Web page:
Arctic sea ice melts to record low

By Steve Connor

Arctic sea ice has melted to a record low this month prompting fears that the entire polar ice cap may disappear within decades during the summer period.

Satellite images of the northern hemisphere's floating sea ice show that the area of ocean covered by the ice this September was the lowest ever observed by scientists.

It is the fourth consecutive summer that the area covered by the sea ice in the Arctic has shrunk below even the long-term decline, which began at least as far back as the late 1970s.

A gradual loss of sea ice has taken place for a quarter of a century but scientists now believe that they may be witnessing an acceleration in the melting process due to climate change and a process of "positive feedback" causing a vicious cycle of melting and warming.

The latest figures were released yesterday by the US National Aeronautics and Space Administration (Nasa) and the National Snow and Ice Data Centre at Colorado University, which described the loss of September ice as a "stunning reduction".

As predicted by The Independent, the sea ice coverage this September fell about 20 per cent below the long-term average.

For the past four years the loss of summer sea ice in the Arctic has been equivalent to an area of 500,000 square miles - roughly twice the size of Texas or Iraq.

Ted Scambos, the Colorado University scientist who led the study, said that a reasonable explanation for the dramatic loss of sea ice is climate change.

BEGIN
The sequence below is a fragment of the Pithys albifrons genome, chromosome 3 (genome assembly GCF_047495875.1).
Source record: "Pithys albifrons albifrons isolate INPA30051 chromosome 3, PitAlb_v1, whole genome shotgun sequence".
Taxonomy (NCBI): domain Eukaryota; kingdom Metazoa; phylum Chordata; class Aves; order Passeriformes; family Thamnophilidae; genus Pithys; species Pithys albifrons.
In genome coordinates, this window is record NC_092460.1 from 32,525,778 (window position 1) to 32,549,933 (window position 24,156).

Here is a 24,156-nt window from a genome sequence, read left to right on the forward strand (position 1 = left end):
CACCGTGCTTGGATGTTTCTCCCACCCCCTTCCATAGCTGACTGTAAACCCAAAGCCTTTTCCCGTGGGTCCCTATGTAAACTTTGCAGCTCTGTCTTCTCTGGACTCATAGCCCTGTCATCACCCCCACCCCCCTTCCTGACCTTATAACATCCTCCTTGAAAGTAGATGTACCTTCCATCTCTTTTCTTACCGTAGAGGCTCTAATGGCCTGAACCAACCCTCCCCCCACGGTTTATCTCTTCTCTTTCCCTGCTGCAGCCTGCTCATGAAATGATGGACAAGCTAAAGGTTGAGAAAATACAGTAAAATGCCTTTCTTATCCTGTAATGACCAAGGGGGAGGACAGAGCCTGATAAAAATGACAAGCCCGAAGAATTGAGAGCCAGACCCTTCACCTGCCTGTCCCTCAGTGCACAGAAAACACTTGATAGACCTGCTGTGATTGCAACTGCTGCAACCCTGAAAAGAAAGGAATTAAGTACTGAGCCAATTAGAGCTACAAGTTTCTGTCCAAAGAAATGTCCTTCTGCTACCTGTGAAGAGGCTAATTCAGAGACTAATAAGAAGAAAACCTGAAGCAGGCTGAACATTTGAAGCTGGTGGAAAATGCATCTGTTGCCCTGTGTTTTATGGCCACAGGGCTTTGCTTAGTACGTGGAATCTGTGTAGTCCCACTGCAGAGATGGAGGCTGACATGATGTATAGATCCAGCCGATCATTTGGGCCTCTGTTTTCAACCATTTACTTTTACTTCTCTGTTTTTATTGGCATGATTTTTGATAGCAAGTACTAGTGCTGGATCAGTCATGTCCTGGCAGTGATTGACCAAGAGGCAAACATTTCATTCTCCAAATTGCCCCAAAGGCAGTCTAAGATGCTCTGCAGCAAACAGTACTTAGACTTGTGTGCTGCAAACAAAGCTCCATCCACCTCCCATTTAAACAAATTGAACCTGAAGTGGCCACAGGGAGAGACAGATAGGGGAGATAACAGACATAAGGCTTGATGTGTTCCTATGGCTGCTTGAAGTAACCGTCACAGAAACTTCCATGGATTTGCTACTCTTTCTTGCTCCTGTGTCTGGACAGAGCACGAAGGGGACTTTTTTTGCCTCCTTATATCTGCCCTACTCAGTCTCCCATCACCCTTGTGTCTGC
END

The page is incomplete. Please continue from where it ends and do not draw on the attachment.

"Since the 1990s, the melting and retreat trends are accelerating and the one common threat is that the Arctic temperatures over the ice, ocean and surrounding land have increased in recent decades," Dr Scambos said.

Normally a summer low is followed by a rebound back to more normal levels but this has not occurred for the past four summers, said Walt Meier of the National Snow and Ice Data Centre.

"With four consecutive years of low summer ice extent, confidence is strengthening that a long-term decline is under way," Dr Meier said.

"Having four years in a row with such low ice extents has never been seen before in the satellite record. It clearly indicates a downward trend, not just a short-term anomaly," he said.

Mark Serreze said that the loss of Arctic sea ice is likely to make global warming worse because more ocean is exposed to the warming effects of the sun.

"It's likely that we will find this to be the case in coming decades, because of something called a positive feedback loop, in which an initial warming sets in motion a chain of events that causes further warming. The Arctic is very susceptible to this," Dr Serreze said.

"Sea ice is white, and therefore reflects a lot of the sun's energy back into space, whereas dark, open ocean absorbs a lot more energy...So, a warming Arctic leads the planet to absorb more energy. That, in turn, could cause global average temperatures to rise still more," he said.

Average surface temperatures in the Arctic this summer were between 2C and 3C warmer than average across the Arctic Ocean.

The famous northwest passage through the Canadian Arctic from Europe to Asia was largely free of ice except for a 60-mile swathe of scattered ice floes.

The northeast passage, which runs north of Russian Siberia, was completely free of ice for the period 15 August to 28 September, the Snow and Ice Data Centre said.

"The sea ice cover seems to be rapidly changing and the best explanation for this is rising temperatures," Dr Serreze said.

"Something has fundamentally changed here, and the best answer is warming," he said.


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